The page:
The Science and Practice of Entomology
Entomology in Great Britain remained for long enough the care of amateurs. A long line of distinguished naturalists whose chief interest lay with the insects runs through the nineteenth century. There was A. H. Haworth (1767–1833), a lawyer by profession, the founder of the first entomological societies in this country; there was William Kirby (1759–1850), Fellow of Gonville and Caius College and rector of Barham in the county of Suffolk for fifty-eight years, who, with William Spence (1783–1860), produced the standard work on insects that was to hold the field for half a century. There was George Newport (1803–54), physician and surgeon, who published a remarkable series of papers on the anatomy and physiology of insects. There was the lawyer’s clerk and engraver John Curtis (1791–1862) and Miss Ormerod (1828–1901) who, in the second half of the century laid the foundations of agricultural entomology in Britain. There was Sir John Lubbock (Lord Avebury) (1834–1913), worthy of remembrance indeed, for it was he who sponsored the Early Closing Act and gave us our bank holidays. As a relaxation from a most active public life, Lubbock laid the groundwork of our knowledge of the sensory physiology of the Hymenoptera; it was Lubbock who proved that bees distinguish colours and can be trained to associate particular colours with the presence of food; that the vision of ants extends into the ultra-violet; and who suggested, far ahead of his time, that ants find their way home by remembering the direction of the sun.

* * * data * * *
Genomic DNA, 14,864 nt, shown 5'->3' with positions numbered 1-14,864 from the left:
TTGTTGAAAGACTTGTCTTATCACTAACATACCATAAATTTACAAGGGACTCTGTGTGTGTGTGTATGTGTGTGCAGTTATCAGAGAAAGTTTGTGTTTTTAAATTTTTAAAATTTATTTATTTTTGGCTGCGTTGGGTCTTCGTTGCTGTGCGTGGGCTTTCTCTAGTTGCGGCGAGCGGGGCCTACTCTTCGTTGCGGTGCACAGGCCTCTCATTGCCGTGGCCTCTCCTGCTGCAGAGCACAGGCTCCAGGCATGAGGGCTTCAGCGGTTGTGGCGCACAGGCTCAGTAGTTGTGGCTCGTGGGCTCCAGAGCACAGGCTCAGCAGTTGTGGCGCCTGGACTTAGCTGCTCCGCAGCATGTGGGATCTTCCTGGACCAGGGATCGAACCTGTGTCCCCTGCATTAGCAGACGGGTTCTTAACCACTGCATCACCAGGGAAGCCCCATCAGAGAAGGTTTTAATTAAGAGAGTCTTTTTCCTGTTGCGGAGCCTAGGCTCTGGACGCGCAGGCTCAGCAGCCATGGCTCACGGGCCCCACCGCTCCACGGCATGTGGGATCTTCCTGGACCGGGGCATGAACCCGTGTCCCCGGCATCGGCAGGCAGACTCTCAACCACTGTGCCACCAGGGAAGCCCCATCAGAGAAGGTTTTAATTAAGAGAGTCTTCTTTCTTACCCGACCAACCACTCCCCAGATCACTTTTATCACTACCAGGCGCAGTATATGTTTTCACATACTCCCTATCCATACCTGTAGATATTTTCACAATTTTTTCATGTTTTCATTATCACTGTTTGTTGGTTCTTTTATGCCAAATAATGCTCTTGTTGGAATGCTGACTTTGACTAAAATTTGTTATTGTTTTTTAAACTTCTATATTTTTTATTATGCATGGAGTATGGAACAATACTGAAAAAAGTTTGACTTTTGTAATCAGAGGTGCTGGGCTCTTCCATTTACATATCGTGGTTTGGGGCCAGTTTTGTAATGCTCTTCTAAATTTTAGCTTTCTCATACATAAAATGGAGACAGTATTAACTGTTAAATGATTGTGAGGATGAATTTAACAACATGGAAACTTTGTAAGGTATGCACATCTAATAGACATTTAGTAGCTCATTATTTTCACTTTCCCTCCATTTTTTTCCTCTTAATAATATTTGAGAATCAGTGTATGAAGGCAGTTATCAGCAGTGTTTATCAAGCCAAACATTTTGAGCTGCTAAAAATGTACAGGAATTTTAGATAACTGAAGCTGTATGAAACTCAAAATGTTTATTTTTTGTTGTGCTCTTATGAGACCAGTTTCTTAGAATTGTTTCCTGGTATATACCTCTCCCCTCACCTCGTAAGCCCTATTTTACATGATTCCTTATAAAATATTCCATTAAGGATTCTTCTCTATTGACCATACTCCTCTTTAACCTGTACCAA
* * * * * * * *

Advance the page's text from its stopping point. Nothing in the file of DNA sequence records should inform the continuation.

KeywordsApplied Entomology Entomological Research Woolly Aphis Colonial Empire Close Touch
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